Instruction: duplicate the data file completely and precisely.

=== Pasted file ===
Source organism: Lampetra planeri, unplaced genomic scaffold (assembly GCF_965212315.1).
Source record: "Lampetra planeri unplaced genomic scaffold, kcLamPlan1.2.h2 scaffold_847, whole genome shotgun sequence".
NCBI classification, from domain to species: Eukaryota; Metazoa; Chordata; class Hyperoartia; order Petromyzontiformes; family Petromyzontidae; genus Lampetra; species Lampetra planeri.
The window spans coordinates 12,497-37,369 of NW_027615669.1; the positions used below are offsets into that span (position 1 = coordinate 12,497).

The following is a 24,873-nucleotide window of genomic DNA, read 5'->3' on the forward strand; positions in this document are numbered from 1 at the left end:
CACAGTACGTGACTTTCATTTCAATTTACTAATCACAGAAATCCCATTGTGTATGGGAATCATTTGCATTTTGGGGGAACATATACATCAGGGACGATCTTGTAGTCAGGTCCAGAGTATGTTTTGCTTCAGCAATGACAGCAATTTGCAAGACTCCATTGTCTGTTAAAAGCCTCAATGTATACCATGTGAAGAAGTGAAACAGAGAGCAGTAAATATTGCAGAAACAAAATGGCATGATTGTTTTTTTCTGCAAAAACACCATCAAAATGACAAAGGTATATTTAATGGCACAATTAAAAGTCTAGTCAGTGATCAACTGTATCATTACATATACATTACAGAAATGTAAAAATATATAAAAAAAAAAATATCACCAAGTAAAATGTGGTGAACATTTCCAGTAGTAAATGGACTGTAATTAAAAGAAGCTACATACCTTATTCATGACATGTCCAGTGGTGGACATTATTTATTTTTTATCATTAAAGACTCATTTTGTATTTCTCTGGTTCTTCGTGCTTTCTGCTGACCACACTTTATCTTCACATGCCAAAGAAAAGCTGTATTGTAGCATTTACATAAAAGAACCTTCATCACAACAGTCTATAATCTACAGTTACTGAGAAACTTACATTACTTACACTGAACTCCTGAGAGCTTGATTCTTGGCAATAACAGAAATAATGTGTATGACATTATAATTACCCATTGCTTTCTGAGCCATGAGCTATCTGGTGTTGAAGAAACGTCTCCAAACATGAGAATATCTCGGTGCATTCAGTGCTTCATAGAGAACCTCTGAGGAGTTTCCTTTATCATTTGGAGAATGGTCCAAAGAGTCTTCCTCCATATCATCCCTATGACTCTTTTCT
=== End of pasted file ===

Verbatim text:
Source organism: Lampetra planeri, unplaced genomic scaffold (assembly GCF_965212315.1).
Source record: "Lampetra planeri unplaced genomic scaffold, kcLamPlan1.2.h2 scaffold_847, whole genome shotgun sequence".
NCBI classification, from domain to species: Eukaryota; Metazoa; Chordata; class Hyperoartia; order Petromyzontiformes; family Petromyzontidae; genus Lampetra; species Lampetra planeri.
The window spans coordinates 12,497-37,369 of NW_027615669.1; the positions used below are offsets into that span (position 1 = coordinate 12,497).

The following is a 24,873-nucleotide window of genomic DNA, read 5'->3' on the forward strand; positions in this document are numbered from 1 at the left end:
CACAGTACGTGACTTTCATTTCAATTTACTAATCACAGAAATCCCATTGTGTATGGGAATCATTTGCATTTTGGGGGAACATATACATCAGGGACGATCTTGTAGTCAGGTCCAGAGTATGTTTTGCTTCAGCAATGACAGCAATTTGCAAGACTCCATTGTCTGTTAAAAGCCTCAATGTATACCATGTGAAGAAGTGAAACAGAGAGCAGTAAATATTGCAGAAACAAAATGGCATGATTGTTTTTTTCTGCAAAAACACCATCAAAATGACAAAGGTATATTTAATGGCACAATTAAAAGTCTAGTCAGTGATCAACTGTATCATTACATATACATTACAGAAATGTAAAAATATATAAAAAAAAAAATATCACCAAGTAAAATGTGGTGAACATTTCCAGTAGTAAATGGACTGTAATTAAAAGAAGCTACATACCTTATTCATGACATGTCCAGTGGTGGACATTATTTATTTTTTATCATTAAAGACTCATTTTGTATTTCTCTGGTTCTTCGTGCTTTCTGCTGACCACACTTTATCTTCACATGCCAAAGAAAAGCTGTATTGTAGCATTTACATAAAAGAACCTTCATCACAACAGTCTATAATCTACAGTTACTGAGAAACTTACATTACTTACACTGAACTCCTGAGAGCTTGATTCTTGGCAATAACAGAAATAATGTGTATGACATTATAATTACCCATTGCTTTCTGAGCCATGAGCTATCTGGTGTTGAAGAAACGTCTCCAAACATGAGAATATCTCGGTGCATTCAGTGCTTCATAGAGAACCTCTGAGGAGTTTCCTTTATCATTTGGAGAATGGTCCAAAGAGTCTTCCTCCATATCATCCCTATGACTCTTTTCT